Planet Striker

Striker... From the beginning

So how did it all start? Striker creator Pete Nash takes a look back at Striker from its black and white start back in 1985

It was the spring of 1985 and my wife Jill and I were renting a small one bedroom-flat in Fulham, London, having returned from Australia where we’d met, and Papua New Guinea where we were married (a story for another time). She’s a scouser by the way, not an Aussie!


We had both started out in our careers as journalists but now Jill was running a recruitment agency and I was working freelance shifts for tabloid national newspapers, which in those days were still based in bustling Fleet Street.
Sometimes I would do shifts as a sub-editor (essentially writing headlines and checking and cutting stories to fit) and occasionally I would work with the page designers on The Sun’s art desk. And that’s where Striker first became a twinkle in my eye.


In those days the Daily Mirror ran a comic strip called Garth and The Sun ran a strip called Axa, which I had the privilege of admiring in its original size as the strips were processed every day. The artwork was fantastic and rekindled the passion I had had for art and comics at school – where the career advisers had told me to forget about a career as an artist and to put my feet back on the ground.


And that was it. From that moment I decided I wanted to write and draw a comic rather than remain as a journalist. There was just one problem – having drawn very little since leaving school, my artistic ability was way short of what it needed to be.
Undeterred, I spent the next few months in that Fulham flat obsessively drawing anything and everything. I drew lamps in the living room; I tried copying strips of Garth from the Daily Mirror. Jill thought I’d taken leave of my senses because I’d never previously expressed a passion for comics and I was also neglecting my newspaper shifts, so money was becoming tight.


Fortunately the work situation became more stable when The Sun offered me a full-time job on the art desk, which I accepted. But I was still obsessively practicing my drawing skills at home.


Finally, in the autumn of 1985, I decided to show my comic creation to Kelvin MacKenzie, the then editor of The Sun. It was about a young apprentice engineer called Nick Jarvis who gets a chance to play professional football. I thought Striker was as good a name as any.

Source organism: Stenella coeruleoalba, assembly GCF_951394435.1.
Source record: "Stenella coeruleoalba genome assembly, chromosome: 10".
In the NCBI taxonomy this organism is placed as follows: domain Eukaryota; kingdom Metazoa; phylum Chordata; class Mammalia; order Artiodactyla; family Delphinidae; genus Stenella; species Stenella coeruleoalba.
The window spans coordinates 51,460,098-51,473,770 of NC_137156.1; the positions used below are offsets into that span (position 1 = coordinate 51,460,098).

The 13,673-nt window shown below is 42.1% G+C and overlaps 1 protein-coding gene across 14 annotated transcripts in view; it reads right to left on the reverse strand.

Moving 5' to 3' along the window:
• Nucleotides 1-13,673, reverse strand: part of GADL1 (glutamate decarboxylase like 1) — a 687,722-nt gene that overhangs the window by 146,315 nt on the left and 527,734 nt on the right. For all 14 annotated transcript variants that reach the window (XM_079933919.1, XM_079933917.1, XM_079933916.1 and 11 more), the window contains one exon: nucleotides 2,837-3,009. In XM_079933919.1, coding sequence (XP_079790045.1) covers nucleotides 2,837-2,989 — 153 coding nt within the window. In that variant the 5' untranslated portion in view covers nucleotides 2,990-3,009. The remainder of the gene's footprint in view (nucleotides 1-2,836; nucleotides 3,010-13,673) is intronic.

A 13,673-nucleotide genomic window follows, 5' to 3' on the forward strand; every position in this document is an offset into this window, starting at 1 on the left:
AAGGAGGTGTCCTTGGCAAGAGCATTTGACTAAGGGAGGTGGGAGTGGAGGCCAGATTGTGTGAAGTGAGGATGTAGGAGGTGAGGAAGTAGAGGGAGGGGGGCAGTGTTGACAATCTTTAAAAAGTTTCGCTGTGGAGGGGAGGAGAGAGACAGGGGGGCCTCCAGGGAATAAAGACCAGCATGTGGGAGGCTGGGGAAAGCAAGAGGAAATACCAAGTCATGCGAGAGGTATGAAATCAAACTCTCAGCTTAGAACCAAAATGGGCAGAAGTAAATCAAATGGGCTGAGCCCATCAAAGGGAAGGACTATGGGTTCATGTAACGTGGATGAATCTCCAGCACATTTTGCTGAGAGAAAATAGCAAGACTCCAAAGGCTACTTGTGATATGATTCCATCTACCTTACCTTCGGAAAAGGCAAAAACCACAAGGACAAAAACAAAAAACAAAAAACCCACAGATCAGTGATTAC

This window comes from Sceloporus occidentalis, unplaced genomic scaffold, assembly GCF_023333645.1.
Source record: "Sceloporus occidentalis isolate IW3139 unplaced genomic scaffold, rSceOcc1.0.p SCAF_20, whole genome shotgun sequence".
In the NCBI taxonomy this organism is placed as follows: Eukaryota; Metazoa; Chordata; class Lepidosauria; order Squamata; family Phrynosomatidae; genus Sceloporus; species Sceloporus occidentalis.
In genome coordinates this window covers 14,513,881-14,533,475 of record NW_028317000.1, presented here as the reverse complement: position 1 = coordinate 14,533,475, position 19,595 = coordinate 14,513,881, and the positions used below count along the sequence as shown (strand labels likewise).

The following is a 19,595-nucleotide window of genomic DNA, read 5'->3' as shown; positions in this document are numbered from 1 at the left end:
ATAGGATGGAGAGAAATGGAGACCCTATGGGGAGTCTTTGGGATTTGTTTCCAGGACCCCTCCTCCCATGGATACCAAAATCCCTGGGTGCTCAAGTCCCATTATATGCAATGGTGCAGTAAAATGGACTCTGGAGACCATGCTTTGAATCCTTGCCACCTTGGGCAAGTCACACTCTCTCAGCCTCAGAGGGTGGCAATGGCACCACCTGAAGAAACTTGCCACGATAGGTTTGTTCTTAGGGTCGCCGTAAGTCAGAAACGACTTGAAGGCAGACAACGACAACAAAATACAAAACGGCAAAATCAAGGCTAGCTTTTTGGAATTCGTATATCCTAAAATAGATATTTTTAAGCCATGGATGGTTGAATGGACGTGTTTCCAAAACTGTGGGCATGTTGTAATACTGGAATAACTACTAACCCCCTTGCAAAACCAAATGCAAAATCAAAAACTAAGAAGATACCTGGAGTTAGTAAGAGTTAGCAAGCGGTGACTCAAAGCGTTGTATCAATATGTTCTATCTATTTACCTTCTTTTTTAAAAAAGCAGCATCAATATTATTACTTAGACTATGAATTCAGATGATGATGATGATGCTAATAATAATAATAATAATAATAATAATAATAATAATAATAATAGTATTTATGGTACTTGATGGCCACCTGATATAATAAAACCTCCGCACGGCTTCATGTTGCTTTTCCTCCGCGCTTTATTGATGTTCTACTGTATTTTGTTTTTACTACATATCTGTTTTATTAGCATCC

Why a football strip? It wasn’t that I had a particular passion for football but I’d decided that if my badly-drawn strip was going to have any chance of being accepted, it would have to be different to the usual sci-fi fantasy and adventure strips that were the norm.
I’d showed the first few strips to my mates in a pub in Chelsea before showing it to Kelvin. I think they thought I was as mad as Jill did but they encouraged me to give it a go.


Kelvin was a tyrannical ogre of an editor, but he was a fair man in that he would take the time to bollock anyone from the tea boy to his deputy. I honestly don’t know what he thought when I showed him those strips as he sat behind his desk. The drawings were terrible but I was deluded enough to think they were passable.


Kelvin pulled a face as he looked at the last of the six strips I’d showed him. “I don’t know,” he said, “is there going to be any shagging in it?”
I hadn’t previously given that possibility a great deal of thought, but at that moment I decided there and then that there would be.


And that’s how Striker started. It was down to the whim of an editor who took a chance to replace a brilliantly drawn strip - Axa - with one that looked like it been sketched by someone holding a pen in his fist. No other editor would have given Striker a second thought.
I never thought Striker would last so I decided to hold on to my day job. After The Sun’s turbulent move to Wapping in 1986, and with Striker still going and me doing two jobs, I went to see Kelvin and asked if I could quit the art desk to concentrate on Striker. He wished me luck and said if it didn’t work out I could have my job back. I thanked him and asked for one more favour – could I possibly have a pay rise?


Kelvin patted me on the back as he showed me the door. “I’ll tell you what I’ll do,” he said, “you go and learn to draw and I’ll give you a pay rise.”


Of course, there’s far more to the story than I can squeeze into one page – and I’ll describe it in more detail when we bring out the first book of Striker: The Complete Collection, for this Christmas. It will cover the black and white years from 1985 to 1990 and will have a bumper 288 pages of terrible drawings!

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